University of Queensland to make ultra-high temperature composite materials for hypersonic flight

A furnace that can heat materials to almost 3000 degrees Celsius has been installed at The University of Queensland to develop components for Australia’s burgeoning space industry.

University of Queensland to make ultra-high temperature composite materials for hypersonic flight

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The furnace is the first of its type in Australia, allowing UQ researchers to make the next generation of ultra-high temperature composite materials for hypersonic flight.

Hypersonic vehicles travel more than five times faster than the speed of sound, and Associate Professor Michael Heitzmann said they have to be made from materials that can withstand extremely high temperatures caused by aerodynamic heating

“That’s where UQ and our new furnace at the Centre for Advanced Materials Processing and Manufacturing – or AMPAM comes in,” Dr Heitzmann said. “We are working directly with industry to identify appropriate and cost-effective high temperature ceramic matrix composites or CMCs, tailored to hypersonic flight applications. In areas like a rocket nozzle or a hypersonic vehicle, the temperatures we’re talking about approach those seen on the surface of the sun. We are trying to get the utmost temperature resistance out of our material and find the most thermal-resistant materials possible. We are pioneering CMC manufacturing in Australia – it is a rare class of material because it’s extremely lightweight and has exceptional heat resistance.”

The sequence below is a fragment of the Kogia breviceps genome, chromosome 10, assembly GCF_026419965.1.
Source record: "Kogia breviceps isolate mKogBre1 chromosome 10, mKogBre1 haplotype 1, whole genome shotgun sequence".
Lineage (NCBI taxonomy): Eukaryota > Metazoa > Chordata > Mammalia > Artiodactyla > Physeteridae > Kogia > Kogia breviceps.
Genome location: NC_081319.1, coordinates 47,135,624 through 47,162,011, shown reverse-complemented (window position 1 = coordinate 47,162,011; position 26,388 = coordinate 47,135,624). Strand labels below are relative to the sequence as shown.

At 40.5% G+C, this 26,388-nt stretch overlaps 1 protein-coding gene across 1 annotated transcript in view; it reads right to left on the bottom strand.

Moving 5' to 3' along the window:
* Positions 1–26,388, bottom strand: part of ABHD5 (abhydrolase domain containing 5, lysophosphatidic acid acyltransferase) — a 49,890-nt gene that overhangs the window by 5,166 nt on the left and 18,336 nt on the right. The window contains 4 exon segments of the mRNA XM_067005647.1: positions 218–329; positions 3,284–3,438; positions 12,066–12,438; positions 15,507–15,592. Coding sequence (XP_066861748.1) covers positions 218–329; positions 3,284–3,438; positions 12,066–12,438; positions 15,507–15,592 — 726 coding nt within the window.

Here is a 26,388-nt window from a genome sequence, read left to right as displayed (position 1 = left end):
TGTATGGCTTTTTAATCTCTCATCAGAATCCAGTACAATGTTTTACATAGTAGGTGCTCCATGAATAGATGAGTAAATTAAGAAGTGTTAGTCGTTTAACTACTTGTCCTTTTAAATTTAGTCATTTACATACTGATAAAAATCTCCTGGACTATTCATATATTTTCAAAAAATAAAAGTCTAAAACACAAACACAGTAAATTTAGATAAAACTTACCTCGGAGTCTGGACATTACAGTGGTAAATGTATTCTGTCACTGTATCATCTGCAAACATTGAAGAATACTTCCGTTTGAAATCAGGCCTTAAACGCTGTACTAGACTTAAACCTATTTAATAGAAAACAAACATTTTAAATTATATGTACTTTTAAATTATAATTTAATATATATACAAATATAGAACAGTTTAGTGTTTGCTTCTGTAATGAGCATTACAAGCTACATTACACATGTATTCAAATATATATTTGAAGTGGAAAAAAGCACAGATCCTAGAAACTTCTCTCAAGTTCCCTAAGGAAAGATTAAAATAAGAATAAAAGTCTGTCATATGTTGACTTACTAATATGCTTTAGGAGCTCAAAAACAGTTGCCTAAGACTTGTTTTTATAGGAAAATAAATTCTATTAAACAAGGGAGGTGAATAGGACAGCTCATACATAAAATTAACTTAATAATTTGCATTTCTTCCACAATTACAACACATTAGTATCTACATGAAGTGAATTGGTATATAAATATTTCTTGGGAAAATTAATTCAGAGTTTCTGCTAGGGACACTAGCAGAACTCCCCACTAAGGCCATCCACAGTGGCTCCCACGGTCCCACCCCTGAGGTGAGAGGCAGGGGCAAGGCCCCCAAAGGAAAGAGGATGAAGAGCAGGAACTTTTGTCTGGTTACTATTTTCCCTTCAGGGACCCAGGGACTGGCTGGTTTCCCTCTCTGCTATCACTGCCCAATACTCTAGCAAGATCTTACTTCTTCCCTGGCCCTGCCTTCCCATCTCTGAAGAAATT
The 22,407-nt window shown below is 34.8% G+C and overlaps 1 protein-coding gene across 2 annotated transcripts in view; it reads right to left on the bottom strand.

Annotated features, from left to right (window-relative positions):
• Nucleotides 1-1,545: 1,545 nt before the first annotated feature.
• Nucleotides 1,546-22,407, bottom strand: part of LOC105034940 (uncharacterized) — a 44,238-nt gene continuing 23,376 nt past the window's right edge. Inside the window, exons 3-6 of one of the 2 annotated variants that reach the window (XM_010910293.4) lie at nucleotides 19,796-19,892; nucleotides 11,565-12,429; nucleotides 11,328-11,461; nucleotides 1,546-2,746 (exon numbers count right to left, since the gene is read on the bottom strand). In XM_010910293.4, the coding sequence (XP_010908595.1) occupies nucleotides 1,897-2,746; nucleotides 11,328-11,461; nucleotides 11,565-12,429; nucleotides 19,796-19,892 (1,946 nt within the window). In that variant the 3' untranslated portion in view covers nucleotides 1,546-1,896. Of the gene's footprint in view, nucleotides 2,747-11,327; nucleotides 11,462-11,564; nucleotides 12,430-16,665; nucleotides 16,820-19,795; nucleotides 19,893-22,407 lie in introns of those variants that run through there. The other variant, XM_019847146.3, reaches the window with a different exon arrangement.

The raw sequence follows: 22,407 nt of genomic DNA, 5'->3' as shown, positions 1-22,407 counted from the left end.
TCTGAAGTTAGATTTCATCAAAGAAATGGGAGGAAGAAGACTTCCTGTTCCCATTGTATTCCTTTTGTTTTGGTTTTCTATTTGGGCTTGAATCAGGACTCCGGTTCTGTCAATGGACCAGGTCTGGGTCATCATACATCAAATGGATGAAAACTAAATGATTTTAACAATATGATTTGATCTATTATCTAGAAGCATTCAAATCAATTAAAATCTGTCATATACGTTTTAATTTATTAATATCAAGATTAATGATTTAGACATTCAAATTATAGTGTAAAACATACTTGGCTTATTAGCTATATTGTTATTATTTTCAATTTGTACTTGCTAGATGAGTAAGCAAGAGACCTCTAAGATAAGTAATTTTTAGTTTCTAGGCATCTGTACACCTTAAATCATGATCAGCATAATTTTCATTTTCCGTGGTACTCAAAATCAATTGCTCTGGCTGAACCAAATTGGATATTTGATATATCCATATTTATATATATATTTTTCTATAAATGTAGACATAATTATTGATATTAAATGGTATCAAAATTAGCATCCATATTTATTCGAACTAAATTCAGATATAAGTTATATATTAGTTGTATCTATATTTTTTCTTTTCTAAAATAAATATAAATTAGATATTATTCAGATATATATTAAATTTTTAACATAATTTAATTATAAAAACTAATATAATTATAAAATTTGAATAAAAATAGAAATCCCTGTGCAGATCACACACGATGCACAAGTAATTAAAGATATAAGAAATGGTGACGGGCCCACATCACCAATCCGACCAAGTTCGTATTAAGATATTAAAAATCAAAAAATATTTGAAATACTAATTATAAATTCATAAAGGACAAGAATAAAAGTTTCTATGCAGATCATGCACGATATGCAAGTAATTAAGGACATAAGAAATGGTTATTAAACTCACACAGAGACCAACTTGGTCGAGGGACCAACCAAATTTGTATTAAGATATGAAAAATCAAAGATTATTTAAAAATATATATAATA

The components made in the German-manufactured furnace will be used by companies such as Brisbane-based aerospace manufacturer Hypersonix Launch Systems, which specialises in hypersonic technology and scramjet engines.

Hypersonix Manufacturing Lead Sam Grieve said the UQ team would produce an engine part for the DART AE, a three-metre-long, single-use vehicle, powered by a hydrogen -fuelled SPARTAN scramjet engine.

“The insert is in a part of the engine that could be subjected to temperatures more than 1300 degrees Celsius, due to hypersonic flows and shock waves,” Sam Grieve said. “Normal metal alloys would fail at that temperature, so we need high-performance lightweight materials to ensure the engine will survive in flight.”

Sam Grieve said UQ’s AMPAM group would have a capability to produce high quality CMC’s with temperature resistance not previously possible in Australia.

“This is a very important sovereign capability and an important puzzle piece in establishing an Australian space and hypersonics industry,” he said. “The ultimate goal for Hypersonix is a multi-mission autonomous vehicle capable of delivering satellites to orbit while producing no CO2 in its exhaust. Our Engineering team is excited to be working with UQ to deliver outcomes that could see Hypersonix competing internationally, and to see Australia at the forefront of international space technologies.”

More information www.uq.edu.au